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Another battle for the CPB

The nomination of a conservative TV executive to the public broadcasting board touches off alarms.

July 14, 2006|Matea Gold | Times Staff Writer

NEW YORK — Less than a year after the chairman of the Corporation for Public Broadcasting was forced to resign amid charges that he injected partisanship into the agency, President Bush has nominated to the nonprofit's board a television sitcom producer who has described himself as "thoroughly conservative in ways that strike horror into the hearts of my Hollywood colleagues."

The nomination of Warren Bell, executive producer of ABC's "According to Jim" and a contributor to the online edition of the conservative National Review magazine, has puzzled and alarmed some public broadcasters, who fear he would revive the sharp political debate that engulfed the system last year.

Bell said he was surprised by his nomination but stressed that he had no intention of letting his personal political beliefs influence his role on the board. He asked skeptics to withhold judgment until they have a chance to hear about his goals for the post.

"I have every intention of working in a nonpartisan fashion with CPB," he said. "Anybody who spends 15 minutes talking to me will find that I am an eminently reasonable man."

But Bell's past comments have raised eyebrows among some Democrats who serve on the Senate Commerce Committee, which must approve his nomination. Questions about his qualifications are expected to dominate his confirmation hearing, which has not yet been scheduled.

"Based on what we know right now, this nominee doesn't appear to have the credentials and background one would expect for this position, which is in contrast to the other nominees," said California Sen. Barbara Boxer, a committee member. "I am also concerned about some of the partisan statements Mr. Bell has made over the years."

The disquiet over Bell's nomination comes on the heels of last year's controversy, triggered by then-board Chairman Kenneth Y. Tomlinson, who worked aggressively to right what he saw as a liberal slant at PBS and NPR.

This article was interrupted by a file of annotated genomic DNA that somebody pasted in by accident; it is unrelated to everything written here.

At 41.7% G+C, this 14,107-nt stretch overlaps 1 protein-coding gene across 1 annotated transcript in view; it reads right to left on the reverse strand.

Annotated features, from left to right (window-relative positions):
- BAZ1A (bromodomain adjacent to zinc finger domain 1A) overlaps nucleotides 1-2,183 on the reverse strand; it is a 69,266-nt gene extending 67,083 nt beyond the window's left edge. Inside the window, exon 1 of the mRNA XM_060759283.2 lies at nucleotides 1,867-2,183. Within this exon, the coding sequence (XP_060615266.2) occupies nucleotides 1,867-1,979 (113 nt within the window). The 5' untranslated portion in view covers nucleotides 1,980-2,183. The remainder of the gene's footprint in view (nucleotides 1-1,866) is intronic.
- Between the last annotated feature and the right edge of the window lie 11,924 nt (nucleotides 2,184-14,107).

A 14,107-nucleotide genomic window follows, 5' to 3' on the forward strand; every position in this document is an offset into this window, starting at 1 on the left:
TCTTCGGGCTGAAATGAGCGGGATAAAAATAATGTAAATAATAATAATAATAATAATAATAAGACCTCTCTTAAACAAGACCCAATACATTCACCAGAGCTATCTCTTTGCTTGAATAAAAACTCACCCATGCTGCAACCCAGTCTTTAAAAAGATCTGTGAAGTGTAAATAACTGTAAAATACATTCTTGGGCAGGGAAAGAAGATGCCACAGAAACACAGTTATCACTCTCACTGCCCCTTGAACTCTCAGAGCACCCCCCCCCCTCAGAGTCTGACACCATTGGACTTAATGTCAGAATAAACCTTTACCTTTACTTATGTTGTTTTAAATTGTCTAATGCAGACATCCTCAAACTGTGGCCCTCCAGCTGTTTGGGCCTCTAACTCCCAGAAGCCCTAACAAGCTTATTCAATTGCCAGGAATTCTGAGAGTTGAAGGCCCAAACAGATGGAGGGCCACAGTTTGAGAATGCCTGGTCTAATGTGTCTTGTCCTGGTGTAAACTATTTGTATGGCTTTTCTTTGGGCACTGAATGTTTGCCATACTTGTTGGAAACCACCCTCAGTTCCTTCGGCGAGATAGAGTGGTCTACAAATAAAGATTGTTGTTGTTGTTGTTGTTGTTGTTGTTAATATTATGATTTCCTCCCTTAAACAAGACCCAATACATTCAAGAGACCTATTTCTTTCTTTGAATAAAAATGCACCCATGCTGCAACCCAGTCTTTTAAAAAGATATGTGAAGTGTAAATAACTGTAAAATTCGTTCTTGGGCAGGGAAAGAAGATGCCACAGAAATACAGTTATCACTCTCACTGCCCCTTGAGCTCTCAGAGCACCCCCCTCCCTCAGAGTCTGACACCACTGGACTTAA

Tomlinson was ultimately forced to resign in November after an internal investigation by the corporation's inspector general found that his push for more conservative viewpoints on the air broke federal law and violated the agency's policies. The CPB, a private nonprofit responsible for distributing federal funds to local television and radio stations, is supposed to serve as a political buffer for public broadcasting.

Bush nominated Bell in late June to fill Tomlinson's former slot on the nine-member board (although he would not serve as chairman, a position that the board selects separately). After reading his postings on the National Review Online, public broadcasters grew worried that he has his own partisan agenda.

"We are definitely concerned about Warren Bell's nomination," said John Lawson, president of the Assn. of Public Television Stations. "After the damage caused by Ken Tomlinson's activities, the last thing we need on the CPB board is another ideologue of any stripe."

There's no question Bell has been outspoken in his political views. In frequent postings to the National Review Online during the last two years, he described himself as a "not-so-secret conservative" and lamented the liberalism of his colleagues in the entertainment industry.

In one particularly controversial blog entry last August, he expressed frustration at being asked by Disney executives to cast more minorities on "According to Jim."

(Bell said this week that he apologized for the posting at the time and that he "wholeheartedly" supports the company's diversity policy.)

Most of Bell's pieces for National Review Online have been jocular essays on topics as varied as Carol Burnett, his Maserati and condom commercials. But some contained partisan gibes.

"I could reach across the aisle and hug Nancy Pelosi, and I would, except this is a new shirt, and that sort of thing leaves a stain," he wrote in May 2005.

In a phone interview this week, Bell said the statement was a joke intended for the website's conservative readers. "If Congresswoman Pelosi would like a hug, it's there for her," he said.

"What I do for the National Review is speak my mind and generally try to be funny," Bell added. "My intent for my service with CPB is to ensure a strong healthy, vibrant public broadcasting system for everyone to be proud of. My politics can't enter into it. It's not a partisan position."

Many public broadcasting officials were perplexed last month when the White House tapped Bell to be on the board, along with two other expected nominees: former Arkansas Sen. David H. Pryor and Chris Boskin, a board member of San Francisco's KQED. Although he has worked for 17 years as a writer and producer for sitcoms such as "Life's Work," "Ellen" and "Coach," Bell, 43, does not have any public broadcasting experience.

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